Exploring the numbers equals better decision-making

What CFO doesn't want to unlock the hidden gems/insights buried in their general ledgers?

By Jon Mantel, Account manager, iOCO Qlik, Western Cape.

Getting data-driven, business-critical information into the hands of CFOs and their fellow C-suite decision-makers is a serious challenge. It means combining data from different sources into one information platform.

In order to do this, systems must be quick and of course, cost-effective, while at the same time facilitating easy additions so the business remains agile and capable of embracing change. Moreover, the value yielded by a solution must greatly outweigh the cost of implementation.

Yes, you may consider this a rehash of old arguments of speed versus cost, versus functionality, versus the suitability of getting useful information out of an implementation.

These are the usual pain points cited by CFOs and finance managers who unquestionably have all of these issues on their radars, but repeatedly fail to resolve them because they do not change their thinking on these matters.

This describes the long-standing question of 'out of the box' with all of its inherent limitations versus the cost and maintenance of custom development. While CFOs have been talking about this for years, success stories in this space are rare. To achieve this, it is necessary to combine multiple data sources, for example:

  • Enterprise resource planning for general ledger data.
  • Spreadsheets for budgets, revised budgets and forecasts.
  • Human resources systems for people information; for example, staff head count.

Each of the above pieces of the data puzzle is important by itself, but when combined, the business insights reveal themselves.

What if you could take a standard income statement showing profit and loss data from the general ledger, then add a comparison against budgets and forecasts, and finally add non-financial data, like HR head count into the same income statement? Automatically? The result would be a powerful analytical tool that provides awareness of trends that are impossible to spot when looking at the individual data sets.

Unlocking ‘hidden insights’

CFOs need to be able to find, with ease, the insights "hidden away" in general ledger data, which in turn assists them to make better and faster business-critical decisions. The general ledger is excellent at recording transactions and keeping track of the balances in each account, but that is typically as far as it goes. It lacks the ability to analyse what this data is actually saying about the business.

Companies are missing out on insights that can ultimately affect the bottom line.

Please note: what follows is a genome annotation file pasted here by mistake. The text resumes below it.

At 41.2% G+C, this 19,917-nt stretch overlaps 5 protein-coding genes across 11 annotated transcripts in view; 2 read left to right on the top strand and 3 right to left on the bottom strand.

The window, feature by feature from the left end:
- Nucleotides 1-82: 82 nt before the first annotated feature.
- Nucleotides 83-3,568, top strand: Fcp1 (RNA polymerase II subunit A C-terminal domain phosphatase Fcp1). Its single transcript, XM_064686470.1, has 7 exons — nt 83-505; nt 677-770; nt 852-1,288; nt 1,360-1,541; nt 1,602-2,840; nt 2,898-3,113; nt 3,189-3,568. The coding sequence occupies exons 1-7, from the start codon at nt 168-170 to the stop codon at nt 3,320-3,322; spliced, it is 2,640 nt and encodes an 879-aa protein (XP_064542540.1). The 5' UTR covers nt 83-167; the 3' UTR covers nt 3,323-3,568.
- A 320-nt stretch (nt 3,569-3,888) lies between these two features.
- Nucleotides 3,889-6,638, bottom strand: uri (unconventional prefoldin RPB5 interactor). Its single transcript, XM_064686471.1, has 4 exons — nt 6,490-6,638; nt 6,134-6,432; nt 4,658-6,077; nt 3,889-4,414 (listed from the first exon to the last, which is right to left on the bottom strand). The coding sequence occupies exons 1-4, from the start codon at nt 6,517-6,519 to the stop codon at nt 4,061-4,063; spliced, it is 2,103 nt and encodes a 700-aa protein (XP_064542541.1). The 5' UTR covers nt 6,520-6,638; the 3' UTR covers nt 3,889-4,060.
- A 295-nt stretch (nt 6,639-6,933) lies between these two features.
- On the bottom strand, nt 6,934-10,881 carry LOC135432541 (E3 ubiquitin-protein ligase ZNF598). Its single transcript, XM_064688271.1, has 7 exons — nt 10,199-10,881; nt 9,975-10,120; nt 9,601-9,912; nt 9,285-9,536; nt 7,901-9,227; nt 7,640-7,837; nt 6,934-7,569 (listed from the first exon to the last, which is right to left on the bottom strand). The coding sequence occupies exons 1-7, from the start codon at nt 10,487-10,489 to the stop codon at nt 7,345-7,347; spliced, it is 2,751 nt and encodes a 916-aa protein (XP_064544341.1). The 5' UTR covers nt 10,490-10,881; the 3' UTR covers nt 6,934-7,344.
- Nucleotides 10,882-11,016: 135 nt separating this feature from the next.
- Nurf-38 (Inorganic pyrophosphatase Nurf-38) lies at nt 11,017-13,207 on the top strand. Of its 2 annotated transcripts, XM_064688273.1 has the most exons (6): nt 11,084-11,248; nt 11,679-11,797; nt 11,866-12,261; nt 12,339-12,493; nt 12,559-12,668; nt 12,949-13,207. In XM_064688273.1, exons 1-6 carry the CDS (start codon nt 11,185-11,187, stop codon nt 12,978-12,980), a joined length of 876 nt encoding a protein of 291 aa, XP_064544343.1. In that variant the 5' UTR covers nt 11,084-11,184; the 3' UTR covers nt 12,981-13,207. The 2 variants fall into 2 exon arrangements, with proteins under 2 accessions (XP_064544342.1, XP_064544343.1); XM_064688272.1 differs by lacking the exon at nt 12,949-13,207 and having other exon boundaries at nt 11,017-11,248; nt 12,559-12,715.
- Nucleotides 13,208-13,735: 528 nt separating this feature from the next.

Being able to go one level deeper and analyse revenue and expense trends, budget tracking or forecasting, usually involves quite a cumbersome and time-consuming process.

The end result is that you're often missing out on critical insights:

  • An accurate overview of the ‘true’ health of the business.
  • Early line of sight on potential inefficiencies within the organisation.
  • The foresight to identify and unlock further growth opportunities.

In other words, companies are missing out on insights that can ultimately affect the bottom line.

What's to be done?

Explore solutions that enable the organisation to easily find the hidden gems in general ledger data and that present it in digestible reports and dashboards, so that these insights can be turned into actionable initiatives that drive business growth.

Being able to generate insightful reports without having to spend countless hours digging through financial statements and spreadsheets is not a pipedream but it should definitely be an objective.

What is really needed is the option of being able to move quickly with multiple data sources that allow the business to explore 'the why' by implementing a system that guides the user through the important views of the data, allows them to add new views of data, but prevents them from breaking the underlying structure.

A self-service option is essential for those who can use it and a guided one for those who cannot. Crucially, companies need to be able to explore the numbers. Remember, associativity is still the best innovation in business intelligence in the last 30 years.

A clear record of account transactions and balances is needed at the lowest, granular level. This in turn will provide a high-level summary of the data, together with the ability to easily drill down to see the underlying detail. It must be possible for accounts or group of accounts to be tracked against a budget. This will provide the information needed and as the year progresses, to automatically make provision for revising initial budgets into updated forecasts.

The bottom line is that it is no longer necessary to ponder the issues that have faced CFOs for decades, only to set about solving them in the same antiquated manner that resulted in them still existing.

Change your mind-set − technologies exist that can automatically combine data from the general ledger with data from multiple sources and gather them into the insightful analyses that are really needed.

What you are essentially attempting to achieve is the acquisition of all of the critical financial data needed, while freeing up more time. Simply put, this is going to make life a lot simpler moving forward.

In my second article on this topic I will explain how to change the approach to debtors and sales through the use of technology.

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